When I told an acquaintance that Mike and I were getting married on Halloween, she immediately exclaimed, "You're not going to wear a black dress, are you?!?!?!" To which I replied, "Actually, in all honesty, I'm looking for a purple or black dress." She gasped loudly as I continued with the line that my fiancé and I had prepared for responses like hers: "When have you ever known me to be traditional? This really shouldn’t be that surprising."


People will try to warn you that you’ll regret your unique decisions when you look back on your pictures years from now. When this happens, I have to remind myself that my idea of beauty isn't what most people see as beautiful. I've had quite a few people try to talk me out of dying purple streaks in my hair for the wedding and I know my mom will try to convince me not to wear my lip ring on the day of our ceremony. I've dealt with the "this isn't normal for society" discussion more than I would like in my lifetime, so this isn't really new to me. The most important thing is that I’m staying true to myself and who I am — that’s all the explanation I usually give.

If you’re planning a destination wedding like I am, then you should expect some hurt feelings from people who aren't invited or can't go. Some of them may try to change your mind but don't confuse this with resentment as most of them are actually just trying to look out for you. It's best to explain the reasons why you chose to have a destination wedding rather than take their well-intentioned advice as an insult. Our solution for this is streaming our big day online. We know it's not the same as being there in person but it will be in real time so at least we won't have to wait until we get our video back for them to enjoy our day.

4. Surround yourself with people who support you.

The only person who hasn’t given me any sort of grief about any of this is my fiancé. Not only does he have similar tastes in style but he has also never tried to change me. Just like a good chunk of men, Mike isn’t involved in most aspects of the wedding but only because he’s not interested in those types of things. I still seek his input and guidance on a lot of things because I’m a strong believer that this is about us, not just me. He has been extremely supportive of our vision since day one.

My mom, despite being a little heartbroken about the dress not being white, has been amazing about accepting our vision. Actually, both of our families and friends have not only accepted the non-traditional aspects of our wedding but have embraced it with open arms. My bridesmaids have even offered to dye their hair!

5. Venders will love working with you!

When we had a consultation with our florist and we explained our theme to her, she practically begged for us to pick her because she was excited to do something different. She was even enthusiastic about our color scheme, which surprised us. Our venue coordinator in Michigan was just as happy to host a unique event, especially since the space screams masquerade ball. Not to mention the woman who will be doing my hair in Florida gave me tips on where she thought my purple streaks should go to best accentuate my wedding-day look.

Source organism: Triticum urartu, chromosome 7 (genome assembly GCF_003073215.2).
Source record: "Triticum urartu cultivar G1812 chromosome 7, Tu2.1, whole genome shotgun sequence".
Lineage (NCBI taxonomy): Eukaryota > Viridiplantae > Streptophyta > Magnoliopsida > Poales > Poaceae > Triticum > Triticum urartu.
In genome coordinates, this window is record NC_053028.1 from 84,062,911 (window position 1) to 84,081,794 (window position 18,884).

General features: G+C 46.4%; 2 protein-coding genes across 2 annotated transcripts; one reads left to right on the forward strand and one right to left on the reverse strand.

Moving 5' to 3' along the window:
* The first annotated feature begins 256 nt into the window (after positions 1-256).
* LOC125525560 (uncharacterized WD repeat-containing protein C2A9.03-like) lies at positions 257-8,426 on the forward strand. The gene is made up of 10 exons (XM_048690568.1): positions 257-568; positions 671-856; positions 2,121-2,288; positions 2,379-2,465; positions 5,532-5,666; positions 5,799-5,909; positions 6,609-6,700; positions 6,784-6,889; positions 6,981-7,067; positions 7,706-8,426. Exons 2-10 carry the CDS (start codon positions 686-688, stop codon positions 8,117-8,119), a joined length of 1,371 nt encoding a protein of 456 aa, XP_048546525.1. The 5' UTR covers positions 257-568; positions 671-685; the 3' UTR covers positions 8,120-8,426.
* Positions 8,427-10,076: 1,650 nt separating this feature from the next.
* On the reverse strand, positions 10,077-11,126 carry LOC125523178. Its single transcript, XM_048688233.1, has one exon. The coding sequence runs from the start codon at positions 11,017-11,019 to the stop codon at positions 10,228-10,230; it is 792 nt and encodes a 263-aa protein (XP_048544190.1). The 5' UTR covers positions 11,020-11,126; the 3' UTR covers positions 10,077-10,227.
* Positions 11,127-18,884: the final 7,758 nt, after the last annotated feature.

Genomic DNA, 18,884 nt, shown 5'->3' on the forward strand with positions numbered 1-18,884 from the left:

What I'm getting at here is that wedding industry professionals love to work with non-traditional couples because it allows them to be more creative with their work. Let their creative juices flow and they might even come up with something you hadn't thought of! Don't be afraid to reach out to online outlets if you can't find what you're looking for locally — some of my best ideas have come from the Internet.

Not everything about our wedding is non-traditional (not that there’s anything wrong with a completely non-traditional wedding). We plan to do the whole slew of meaningful dances at our reception and are currently discussing how we want our unity candle ceremony to go — we will, of course, be putting our own spin on it. We’re also trying to figure out what my "something old," "something borrowed" and "something blue" will be. Mike will wear a black tuxedo and our bridal party will be in traditional attire complete with mini bouquets and boutonnieres.

Keeping all that in mind, our wedding isn’t outrageously non-traditional but that doesn’t mean people will refrain from being judgmental and unpleasant (even if it’s unintentional). We just want our celebration to be a reflection of who we are. Our biggest concern is whether or not we’re being true to ourselves and having fun throughout the process. Doing something unique is always a risk but what’s life without a little risk-taking here and there? Whatever you do, traditional or otherwise, this is the only time you get to design a party just for the two of you.